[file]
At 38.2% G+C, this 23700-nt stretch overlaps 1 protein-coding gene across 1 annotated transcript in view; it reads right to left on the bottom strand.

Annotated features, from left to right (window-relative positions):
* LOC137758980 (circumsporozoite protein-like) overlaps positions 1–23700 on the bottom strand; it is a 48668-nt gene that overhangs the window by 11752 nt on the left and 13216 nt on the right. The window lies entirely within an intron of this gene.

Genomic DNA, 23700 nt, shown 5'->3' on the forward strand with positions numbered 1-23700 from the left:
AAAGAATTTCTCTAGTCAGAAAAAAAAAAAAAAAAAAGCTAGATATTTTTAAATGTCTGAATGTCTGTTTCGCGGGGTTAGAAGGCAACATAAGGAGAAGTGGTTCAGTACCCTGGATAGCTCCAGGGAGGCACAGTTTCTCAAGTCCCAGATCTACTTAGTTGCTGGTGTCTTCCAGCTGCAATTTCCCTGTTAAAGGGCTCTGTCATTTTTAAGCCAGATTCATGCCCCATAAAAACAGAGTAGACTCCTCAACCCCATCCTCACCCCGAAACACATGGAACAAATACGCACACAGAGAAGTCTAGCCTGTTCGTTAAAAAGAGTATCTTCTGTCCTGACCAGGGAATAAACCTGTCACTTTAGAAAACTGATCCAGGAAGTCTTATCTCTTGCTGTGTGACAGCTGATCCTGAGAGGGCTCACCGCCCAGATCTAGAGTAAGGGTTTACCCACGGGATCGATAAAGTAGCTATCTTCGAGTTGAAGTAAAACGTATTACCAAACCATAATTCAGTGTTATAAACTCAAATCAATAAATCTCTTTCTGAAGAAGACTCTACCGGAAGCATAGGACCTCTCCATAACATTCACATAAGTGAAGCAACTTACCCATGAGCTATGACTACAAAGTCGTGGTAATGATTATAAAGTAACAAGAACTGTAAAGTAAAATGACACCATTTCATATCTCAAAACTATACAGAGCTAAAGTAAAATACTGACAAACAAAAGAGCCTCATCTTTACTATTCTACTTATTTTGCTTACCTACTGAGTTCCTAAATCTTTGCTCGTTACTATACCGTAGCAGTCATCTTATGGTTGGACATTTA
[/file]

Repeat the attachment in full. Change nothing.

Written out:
At 38.2% G+C, this 23700-nt stretch overlaps 1 protein-coding gene across 1 annotated transcript in view; it reads right to left on the bottom strand.

Annotated features, from left to right (window-relative positions):
* LOC137758980 (circumsporozoite protein-like) overlaps positions 1–23700 on the bottom strand; it is a 48668-nt gene that overhangs the window by 11752 nt on the left and 13216 nt on the right. The window lies entirely within an intron of this gene.

Genomic DNA, 23700 nt, shown 5'->3' on the forward strand with positions numbered 1-23700 from the left:
AAAGAATTTCTCTAGTCAGAAAAAAAAAAAAAAAAAAGCTAGATATTTTTAAATGTCTGAATGTCTGTTTCGCGGGGTTAGAAGGCAACATAAGGAGAAGTGGTTCAGTACCCTGGATAGCTCCAGGGAGGCACAGTTTCTCAAGTCCCAGATCTACTTAGTTGCTGGTGTCTTCCAGCTGCAATTTCCCTGTTAAAGGGCTCTGTCATTTTTAAGCCAGATTCATGCCCCATAAAAACAGAGTAGACTCCTCAACCCCATCCTCACCCCGAAACACATGGAACAAATACGCACACAGAGAAGTCTAGCCTGTTCGTTAAAAAGAGTATCTTCTGTCCTGACCAGGGAATAAACCTGTCACTTTAGAAAACTGATCCAGGAAGTCTTATCTCTTGCTGTGTGACAGCTGATCCTGAGAGGGCTCACCGCCCAGATCTAGAGTAAGGGTTTACCCACGGGATCGATAAAGTAGCTATCTTCGAGTTGAAGTAAAACGTATTACCAAACCATAATTCAGTGTTATAAACTCAAATCAATAAATCTCTTTCTGAAGAAGACTCTACCGGAAGCATAGGACCTCTCCATAACATTCACATAAGTGAAGCAACTTACCCATGAGCTATGACTACAAAGTCGTGGTAATGATTATAAAGTAACAAGAACTGTAAAGTAAAATGACACCATTTCATATCTCAAAACTATACAGAGCTAAAGTAAAATACTGACAAACAAAAGAGCCTCATCTTTACTATTCTACTTATTTTGCTTACCTACTGAGTTCCTAAATCTTTGCTCGTTACTATACCGTAGCAGTCATCTTATGGTTGGACATTTA